But what Perkins found inappropriate for historical narrative, Hans Kellner found desirable, approvingly calling such strategies ‘crooked readings’, that is, readings that ‘unfocus the texts they examine in order to put into the foreground the constructed, rhetorical nature of the past, and to bring out the purposes, often hidden and unrecognized, in our retrospective creations’ (Kellner 1989: 7). Kellner described with disparaging amusement the common if mistaken belief—perhaps Perkins's (p. 15) belief—that the ‘first duty of the historian’ is to follow the ‘influential tradition of scholarship, which presumes (a) that there is a “story” out there waiting to be told, and (b) that this story can be told straight by an honest, industrious historian using the right methods’ (Kellner 1989, p. vii).

But the master narrative is no longer in fashion, as Kellner well knows; it has been called in question with increasing vigor in recent years by scholars in a variety of fields. The classical scholar Charles Martindale tells us, ‘there is nothing outside the discourses of history by which accounts of the past can be tested or checked. There is no independent access to historical “reality” outside the discourses which constitute it’ (Martindale 1993: 19–20). W. W. Greg was beginning to think along these lines a hundred years ago, when he told us there was ‘no such thing as a clearly defined historical Weld’, that ‘facts are linked to other facts in all directions, and investigation merely leads to further and yet further questions’ (Greg 1904–8, vol. ii, p. ix). The ‘further questions’, and our welcoming of them, still remain the key. The physicist Niels Bohr, rejecting essentialism, famously remarked in 1927 that physics was not about things but about the results of experiments. Perhaps theater history too will one day be less focused upon things and more upon the various ways of dealing with those things; not ‘Here's my narrative’ but ‘What various narratives are potential here, and how can I do them all justice, even if I find some of them uncongenial?’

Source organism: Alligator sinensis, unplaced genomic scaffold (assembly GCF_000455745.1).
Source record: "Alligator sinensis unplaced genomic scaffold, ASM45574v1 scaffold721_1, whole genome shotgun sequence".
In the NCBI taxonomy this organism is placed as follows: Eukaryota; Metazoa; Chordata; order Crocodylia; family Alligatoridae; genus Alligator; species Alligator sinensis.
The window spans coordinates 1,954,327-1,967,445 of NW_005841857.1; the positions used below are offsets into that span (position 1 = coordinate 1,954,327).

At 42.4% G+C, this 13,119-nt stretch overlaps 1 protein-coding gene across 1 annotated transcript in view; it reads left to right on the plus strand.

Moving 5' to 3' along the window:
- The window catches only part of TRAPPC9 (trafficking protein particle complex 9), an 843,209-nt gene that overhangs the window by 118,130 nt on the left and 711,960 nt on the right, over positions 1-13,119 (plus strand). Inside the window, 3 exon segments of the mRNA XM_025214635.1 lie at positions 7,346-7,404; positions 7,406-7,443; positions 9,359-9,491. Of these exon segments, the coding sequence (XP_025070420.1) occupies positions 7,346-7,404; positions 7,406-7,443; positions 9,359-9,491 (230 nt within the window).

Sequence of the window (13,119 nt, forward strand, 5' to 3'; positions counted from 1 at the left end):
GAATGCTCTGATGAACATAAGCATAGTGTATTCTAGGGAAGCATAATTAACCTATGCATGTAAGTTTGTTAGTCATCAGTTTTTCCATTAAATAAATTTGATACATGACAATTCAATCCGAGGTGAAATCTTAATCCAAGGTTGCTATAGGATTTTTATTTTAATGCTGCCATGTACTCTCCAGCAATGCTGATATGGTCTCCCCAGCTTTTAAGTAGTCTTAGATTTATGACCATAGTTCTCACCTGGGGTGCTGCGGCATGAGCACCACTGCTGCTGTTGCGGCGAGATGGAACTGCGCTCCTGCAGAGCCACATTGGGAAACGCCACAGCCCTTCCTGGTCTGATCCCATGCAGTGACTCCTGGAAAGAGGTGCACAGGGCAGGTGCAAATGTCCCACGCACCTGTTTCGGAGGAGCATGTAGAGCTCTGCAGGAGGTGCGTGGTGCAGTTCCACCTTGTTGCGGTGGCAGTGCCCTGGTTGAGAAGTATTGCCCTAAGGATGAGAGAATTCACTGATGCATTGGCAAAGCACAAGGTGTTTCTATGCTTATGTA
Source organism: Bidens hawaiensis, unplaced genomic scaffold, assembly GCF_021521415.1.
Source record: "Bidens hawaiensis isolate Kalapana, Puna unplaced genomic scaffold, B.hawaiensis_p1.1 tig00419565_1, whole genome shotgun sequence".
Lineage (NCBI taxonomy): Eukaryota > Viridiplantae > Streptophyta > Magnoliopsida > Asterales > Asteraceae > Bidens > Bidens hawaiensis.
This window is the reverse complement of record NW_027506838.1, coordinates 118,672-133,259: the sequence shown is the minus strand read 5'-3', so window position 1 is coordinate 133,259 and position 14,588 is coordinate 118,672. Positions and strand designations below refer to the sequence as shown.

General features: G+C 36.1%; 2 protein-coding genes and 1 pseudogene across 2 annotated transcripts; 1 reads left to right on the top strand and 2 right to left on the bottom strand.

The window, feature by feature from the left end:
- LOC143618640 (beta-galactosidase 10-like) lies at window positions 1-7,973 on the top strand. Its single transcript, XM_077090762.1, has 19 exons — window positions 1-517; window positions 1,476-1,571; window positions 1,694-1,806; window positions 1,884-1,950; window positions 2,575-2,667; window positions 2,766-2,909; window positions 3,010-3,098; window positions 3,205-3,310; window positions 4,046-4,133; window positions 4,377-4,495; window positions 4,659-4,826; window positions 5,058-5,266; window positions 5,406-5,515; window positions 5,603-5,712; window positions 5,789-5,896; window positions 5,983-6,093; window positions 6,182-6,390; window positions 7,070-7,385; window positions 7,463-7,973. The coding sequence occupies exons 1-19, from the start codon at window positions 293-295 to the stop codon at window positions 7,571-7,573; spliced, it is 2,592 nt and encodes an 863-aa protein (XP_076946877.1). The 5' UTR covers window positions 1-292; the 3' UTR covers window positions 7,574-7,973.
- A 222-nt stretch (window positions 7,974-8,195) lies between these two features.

We will never know all we wish to know, we will never fill all the gaps in our information, and we will always have more questions. But those questions are a sign of health in our discipline, not a sign of inadequacy. Questions are always more important than answers; as Socrates well knew, anyone can come up with an answer. Coming up with the right question is far more valuable, for the right question keeps reminding us that there are other answers in play that may be as useful as the one we favor. ‘All historians know’—Nancy Partner risks a generalization here, but it's a good one to conclude with—‘all historians know that history is no longer the discipline busily fulfilling its positivistic promise to tell it all as it really happened. And, in fact, that cultural moment, of naïve assertions about splicing together an entire, indub-itable, objectively once-existing Past, was a very brief digression in history's longer, more richly compromised life’ (Partner 1986: 117).

We have survived that digression, and are now experiencing what Herbert Blau calls ‘the swift accrual of history affecting theatre history’ (Blau 2004: 253). If this ‘accrual’ brings with it a heightened interest in methodological issues of the kind historians themselves see as important, then we should be pleased that we're at such an interesting juncture in the development of our own discipline. (p. 16)


(1) The rare exceptions are noted below.